Invading Burma an Option?

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The disaster in Burma presents the world with perhaps its most serious humanitarian crisis since the 2004 Asian tsunami. By most reliable estimates, close to 100,000 people are dead. Delays in delivering relief to the victims, the inaccessibility of the stricken areas and the poor state of Burma's infrastructure and health systems mean that number is sure to rise. With as many as 1 million people still at risk, it is conceivable that the death toll will, within days, approach that of the entire number of civilians killed in the genocide in Darfur.

So what is the world doing about it? Not much. The military regime that runs Burma initially signaled it would accept outside relief, but has imposed so many conditions on those who would actually deliver it that barely a trickle has made it through. Aid workers have been held at airports. UN food shipments have been seized. US naval ships packed with food and medicine idle in the Gulf of Thailand, waiting for an all-clear that may never come.

Burma's rulers have relented slightly, agreeing Friday to let in supplies and perhaps even some foreign relief workers. The government says it will allow a US C-130 transport plane to land inside Burma Monday. But it's hard to imagine a regime this insular and paranoid accepting robust aid from the US military, let alone agreeing to the presence of US Marines on Burmese soil - as Thailand and Indonesia did after the tsunami. The trouble is that the Burmese haven't shown the ability or willingness to deploy the kind of assets needed to deal with a calamity of this scale - and the longer Burma resists offers of help, the more likely it is that the disaster will devolve beyond anyone's control. "We're in 2008, not 1908," says Jan Egeland, the former U.N. emergency relief coordinator. "A lot is at stake here. If we let them get away with murder we may set a very dangerous precedent."

That's why it's time to consider a more serious option: invading Burma. Some observers, including former USAID director Andrew Natsios, have called on the US to unilaterally begin air drops to the Burmese people regardless of what the junta says. The Bush Administration has so far rejected the idea - "I can't imagine us going in without the permission of the Myanmar government," Defense Secretary Robert Gates said Thursday - but it's not without precedent: as Natsios pointed out to the Wall Street Journal, the US has facilitated the delivery of humanitarian aid without the host government's consent in places like Bosnia and Sudan.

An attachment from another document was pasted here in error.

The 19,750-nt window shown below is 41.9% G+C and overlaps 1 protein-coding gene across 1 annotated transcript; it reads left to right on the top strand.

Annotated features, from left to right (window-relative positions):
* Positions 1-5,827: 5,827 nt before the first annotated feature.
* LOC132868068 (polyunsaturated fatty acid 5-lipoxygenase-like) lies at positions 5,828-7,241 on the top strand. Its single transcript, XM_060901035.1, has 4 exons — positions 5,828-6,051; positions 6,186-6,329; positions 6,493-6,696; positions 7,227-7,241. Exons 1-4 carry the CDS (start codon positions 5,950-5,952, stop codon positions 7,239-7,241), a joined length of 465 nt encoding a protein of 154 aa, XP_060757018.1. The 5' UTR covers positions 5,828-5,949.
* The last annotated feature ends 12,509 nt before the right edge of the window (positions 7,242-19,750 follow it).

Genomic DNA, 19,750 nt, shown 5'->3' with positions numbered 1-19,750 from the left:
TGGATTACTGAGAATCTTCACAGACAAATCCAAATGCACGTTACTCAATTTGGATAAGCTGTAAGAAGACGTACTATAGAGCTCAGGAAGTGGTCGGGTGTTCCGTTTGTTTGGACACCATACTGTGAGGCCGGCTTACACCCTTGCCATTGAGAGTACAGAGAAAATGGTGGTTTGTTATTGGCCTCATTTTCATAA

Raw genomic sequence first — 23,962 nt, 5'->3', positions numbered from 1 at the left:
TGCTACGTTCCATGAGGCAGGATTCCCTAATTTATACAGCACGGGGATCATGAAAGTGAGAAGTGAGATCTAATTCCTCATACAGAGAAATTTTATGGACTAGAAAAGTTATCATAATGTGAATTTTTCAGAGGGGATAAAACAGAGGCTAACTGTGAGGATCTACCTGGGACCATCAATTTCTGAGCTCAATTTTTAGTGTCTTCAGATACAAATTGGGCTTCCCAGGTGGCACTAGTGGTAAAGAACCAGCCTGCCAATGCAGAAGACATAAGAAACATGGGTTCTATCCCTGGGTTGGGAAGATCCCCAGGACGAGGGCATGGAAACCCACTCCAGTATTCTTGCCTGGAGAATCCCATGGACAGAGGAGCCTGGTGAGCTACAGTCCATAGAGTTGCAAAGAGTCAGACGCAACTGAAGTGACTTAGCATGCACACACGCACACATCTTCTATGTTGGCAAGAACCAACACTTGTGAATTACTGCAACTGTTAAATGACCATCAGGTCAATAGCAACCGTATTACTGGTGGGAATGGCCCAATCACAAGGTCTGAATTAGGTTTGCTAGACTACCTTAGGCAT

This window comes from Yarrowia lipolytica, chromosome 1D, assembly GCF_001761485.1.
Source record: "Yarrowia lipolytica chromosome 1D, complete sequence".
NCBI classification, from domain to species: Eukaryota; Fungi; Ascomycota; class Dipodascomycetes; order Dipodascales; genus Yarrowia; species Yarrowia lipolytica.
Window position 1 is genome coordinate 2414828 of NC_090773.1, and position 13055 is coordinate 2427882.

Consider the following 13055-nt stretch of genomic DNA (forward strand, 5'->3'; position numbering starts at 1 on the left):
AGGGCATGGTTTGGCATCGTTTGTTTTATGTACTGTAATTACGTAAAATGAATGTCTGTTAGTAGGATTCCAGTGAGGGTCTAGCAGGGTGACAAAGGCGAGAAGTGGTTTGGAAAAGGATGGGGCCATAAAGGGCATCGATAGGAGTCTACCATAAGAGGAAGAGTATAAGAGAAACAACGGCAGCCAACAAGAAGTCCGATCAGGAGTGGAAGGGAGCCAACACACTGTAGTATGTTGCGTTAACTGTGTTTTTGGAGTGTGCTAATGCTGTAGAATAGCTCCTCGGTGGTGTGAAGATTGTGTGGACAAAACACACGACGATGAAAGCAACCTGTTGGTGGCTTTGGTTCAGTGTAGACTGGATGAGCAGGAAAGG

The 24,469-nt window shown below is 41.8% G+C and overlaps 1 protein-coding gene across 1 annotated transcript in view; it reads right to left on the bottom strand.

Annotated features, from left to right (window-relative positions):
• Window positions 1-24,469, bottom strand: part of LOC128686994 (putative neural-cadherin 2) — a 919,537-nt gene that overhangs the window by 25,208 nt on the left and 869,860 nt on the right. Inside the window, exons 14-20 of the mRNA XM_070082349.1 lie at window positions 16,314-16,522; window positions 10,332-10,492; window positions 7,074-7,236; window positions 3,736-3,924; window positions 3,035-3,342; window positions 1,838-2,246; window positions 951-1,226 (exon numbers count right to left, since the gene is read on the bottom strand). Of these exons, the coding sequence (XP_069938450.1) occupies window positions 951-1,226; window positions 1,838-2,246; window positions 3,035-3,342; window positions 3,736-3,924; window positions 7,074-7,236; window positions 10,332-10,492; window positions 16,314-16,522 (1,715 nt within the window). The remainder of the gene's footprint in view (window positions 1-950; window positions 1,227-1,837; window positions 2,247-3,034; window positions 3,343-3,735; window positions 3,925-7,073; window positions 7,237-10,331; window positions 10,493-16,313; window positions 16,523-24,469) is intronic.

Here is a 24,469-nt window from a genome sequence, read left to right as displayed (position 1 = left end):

A coercive humanitarian intervention would be complicated and costly. During the 2004 tsunami, some 24 US ships and 16,000 troops were deployed in countries across the region; the mission cost the U.S. $5 million a day. Ultimately, the US pledged nearly $900 million to tsunami relief. (By contrast, it has offered just $3.25 million to Burma.) But the risks would be greater this time: the Burmese government's xenophobia and insecurity make them prone to view US troops - or worse, foreign relief workers - as hostile forces. (Remember Black Hawk Down?) Even if the U.S. and its allies made clear that their actions were strictly for humanitarian purposes, it's unlikely the junta would believe them. "You have to think it through - do you want to secure an area of the country by military force? What kinds of potential security risks would that create?" says Egelend. "I can't imagine any humanitarian organization wanting to shoot their way in with food."

So what other options exist? Retired General William Nash of the Council on Foreign Relations says the US should first pressure China to use its influence over the junta to get them to open up and then supply support to the Thai and Indonesian militaries to carry out relief missions. "We can pay for it - we can provide repair parts to the Indonesians so they can get their Air Force up. We can lend the them two C-130s and let them paint the Indonesian flag on them," Nash says. "We have to get the stuff to people who can deliver it and who the Burmese government will accept, even if takes an extra day or two and even if it's not as efficient as the good old US military." Egeland advocates that the UN Security Council take punitive steps short of war, such as freezing the regime's assets and issuing warrants for the arrest of individual junta members if they were to leave the country. Similar measures succeeded in getting the government of Ivory Coast to let in foreign relief teams in 2002, Egelend says.